- Identify signs of emotional or developmental problems in children and bring them to parents’ attention.
- Plan and shop for nutritious, child friendly meals and snacks.
- Prepare and serve meals and snacks, cleaning up afterward.
- Observe children daily for signs of illness, communicable disease and child abuse. Report communicable disease or signs of child abuse to proper authorities.
- Administer first aid as needed, record information in Medical Log and communicate with parents about the incident.
- Conduct fire and tornado drills regularly as mandated by licensing rules.
- Create an environment conducive to learning and appropriate to the physical, social, and emotional development of children, with an emphasis on emergent school-readiness skills.
- Create and maintain both a rich, creative outdoor learning environment, with an emphasis on exploring nature.
- Promote the celebration of diversity and an inclusive environment.
- Purchase and replace furnishings, equipment, and materials as needed.
- Maintain furnishings and materials in a safe, sanitary and attractive condition.
- Routinely clean and sanitize toys, materials, surfaces, and other areas of the child care space as needed.
- Maintain a safe environment based on safety standards set by the Wisconsin licensing regulations.
- Prepare the child care area every morning; vacuuming all floors and cleaning/sanitizing as needed
- Straighten and clean the child care area at the end of the day, including any outside equipment.
- Perform housekeeping duties, such cleaning, dish washing, and laundry to provide clean dishes and linens for the program.
- Keep records on individual children, including licensing-mandated forms, attendance records, daily observations, information about activities, a record of meals served, and any injuries sustained or medications administered.
- Perform general administrative tasks, such as processing and filing paperwork, and making phone calls.
- Ensure that the business is operated legally and follows all licensing rules and regulations.
- Maintain accurate, up-to-date program records, including licensing renewals, results of licensing and food program representative visits, pet rabies vaccinations, fire and tornado drills, and proof of continuing education.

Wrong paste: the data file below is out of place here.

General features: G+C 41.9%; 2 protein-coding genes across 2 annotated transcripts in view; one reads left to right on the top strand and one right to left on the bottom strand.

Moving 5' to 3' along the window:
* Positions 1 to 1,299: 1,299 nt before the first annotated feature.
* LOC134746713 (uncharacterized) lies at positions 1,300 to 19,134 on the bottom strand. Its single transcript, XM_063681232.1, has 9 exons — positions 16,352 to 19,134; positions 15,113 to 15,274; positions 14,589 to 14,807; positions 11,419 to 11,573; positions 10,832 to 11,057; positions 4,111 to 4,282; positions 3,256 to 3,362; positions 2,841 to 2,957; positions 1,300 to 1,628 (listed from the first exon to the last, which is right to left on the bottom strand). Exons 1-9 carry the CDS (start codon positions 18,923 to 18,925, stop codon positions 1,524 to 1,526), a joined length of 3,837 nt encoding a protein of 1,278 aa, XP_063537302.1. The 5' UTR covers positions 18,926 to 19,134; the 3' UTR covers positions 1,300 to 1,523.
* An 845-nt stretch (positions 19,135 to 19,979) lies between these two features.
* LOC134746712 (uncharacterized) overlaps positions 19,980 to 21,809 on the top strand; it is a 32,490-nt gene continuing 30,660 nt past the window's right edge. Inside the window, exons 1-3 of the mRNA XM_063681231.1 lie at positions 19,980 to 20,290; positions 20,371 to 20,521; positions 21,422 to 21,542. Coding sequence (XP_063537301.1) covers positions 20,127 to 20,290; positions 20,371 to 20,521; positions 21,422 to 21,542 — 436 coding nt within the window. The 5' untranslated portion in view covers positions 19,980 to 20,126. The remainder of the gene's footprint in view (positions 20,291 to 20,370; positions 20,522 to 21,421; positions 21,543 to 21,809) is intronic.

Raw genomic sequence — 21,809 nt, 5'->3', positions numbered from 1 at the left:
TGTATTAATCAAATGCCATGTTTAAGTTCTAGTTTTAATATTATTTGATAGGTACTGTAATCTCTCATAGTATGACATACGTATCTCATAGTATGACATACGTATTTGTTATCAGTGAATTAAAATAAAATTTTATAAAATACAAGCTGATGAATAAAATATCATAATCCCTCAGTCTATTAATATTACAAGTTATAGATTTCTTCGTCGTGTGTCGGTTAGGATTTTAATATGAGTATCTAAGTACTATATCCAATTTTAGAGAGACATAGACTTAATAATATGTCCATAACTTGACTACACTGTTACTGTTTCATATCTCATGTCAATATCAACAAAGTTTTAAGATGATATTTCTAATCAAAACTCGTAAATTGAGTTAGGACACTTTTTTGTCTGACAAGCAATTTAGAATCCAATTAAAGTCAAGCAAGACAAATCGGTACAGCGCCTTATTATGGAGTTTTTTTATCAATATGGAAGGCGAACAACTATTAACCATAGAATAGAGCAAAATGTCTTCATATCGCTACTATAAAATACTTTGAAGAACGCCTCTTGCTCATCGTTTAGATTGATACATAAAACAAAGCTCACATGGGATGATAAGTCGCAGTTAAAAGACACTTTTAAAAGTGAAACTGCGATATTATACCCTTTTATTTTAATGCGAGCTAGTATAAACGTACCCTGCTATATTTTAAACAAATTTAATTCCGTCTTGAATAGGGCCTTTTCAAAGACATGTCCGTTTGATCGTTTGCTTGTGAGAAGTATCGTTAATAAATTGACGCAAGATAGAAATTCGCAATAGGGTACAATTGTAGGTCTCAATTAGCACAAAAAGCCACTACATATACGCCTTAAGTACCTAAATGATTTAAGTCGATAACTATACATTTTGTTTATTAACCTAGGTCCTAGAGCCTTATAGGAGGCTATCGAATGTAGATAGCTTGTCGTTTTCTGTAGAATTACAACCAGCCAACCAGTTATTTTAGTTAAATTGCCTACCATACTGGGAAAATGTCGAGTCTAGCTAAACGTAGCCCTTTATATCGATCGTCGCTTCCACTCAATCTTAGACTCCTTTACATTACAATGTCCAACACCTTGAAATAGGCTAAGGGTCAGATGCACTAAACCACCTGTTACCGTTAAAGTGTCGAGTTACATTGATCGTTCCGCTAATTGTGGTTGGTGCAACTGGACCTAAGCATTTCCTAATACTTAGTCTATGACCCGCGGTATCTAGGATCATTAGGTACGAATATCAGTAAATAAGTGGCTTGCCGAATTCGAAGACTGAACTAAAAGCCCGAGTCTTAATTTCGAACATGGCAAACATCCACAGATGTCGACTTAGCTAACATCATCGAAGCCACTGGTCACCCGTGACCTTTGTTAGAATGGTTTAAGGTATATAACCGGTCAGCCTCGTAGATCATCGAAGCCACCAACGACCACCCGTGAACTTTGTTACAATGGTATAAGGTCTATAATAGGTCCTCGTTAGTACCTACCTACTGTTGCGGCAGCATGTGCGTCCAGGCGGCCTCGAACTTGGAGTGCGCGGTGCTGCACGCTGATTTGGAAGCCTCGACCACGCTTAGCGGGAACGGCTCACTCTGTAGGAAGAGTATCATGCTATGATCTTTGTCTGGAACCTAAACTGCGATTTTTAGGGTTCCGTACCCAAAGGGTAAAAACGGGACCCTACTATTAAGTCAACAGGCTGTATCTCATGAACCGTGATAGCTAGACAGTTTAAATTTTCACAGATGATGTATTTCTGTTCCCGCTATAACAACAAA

- File and organize records and papers so they are easily available when needed.
- Plan long and short term program goals.
- Write, review, and enforce program policies.
- Set tuition amount and collect weekly payments.
- Create, and implement a plan for medical and natural emergencies.
- Interview prospective families and enroll children.
- Promote the program through various marketing strategies.
- Prepare and follow a program budget, including food, supplies, maintenance, membership dues, marketing, and all other program expenses.
- Pay program bills, taxes, fees, and keep program accounts current.
Family Partnership Responsibilities:
- Maintain open, friendly, and cooperative relationship with each family and encourage their involvement in the program.
- Communicate with children’s parents or guardians about daily activities, behaviors, and related issues.
- Work with parents to promote the child’s development and well-being.
- Assist in the development and facilitation of parent and child learning activities.
- Introduce parents to important child development practices.
- Promote open communication with parents.
- Protect families’ confidentiality.
- Set short and long term personal career goals, review them regularly and work to attain them.
- Continue professional development through attendance at workshops, conferences, etc.
- Advocate for children and quality early childhood programs.
- Be an active member of professional early childhood organizations at local, state, and national levels.
- Maintain membership in the Registry – Wisconsin’s official recognition system for Early Childhood professionals.
- Demonstrate behavior that is professional, ethical, and responsible; even outside of child care hours.
I tried to think of everything but I’m sure I missed some – can you think of anything I should add?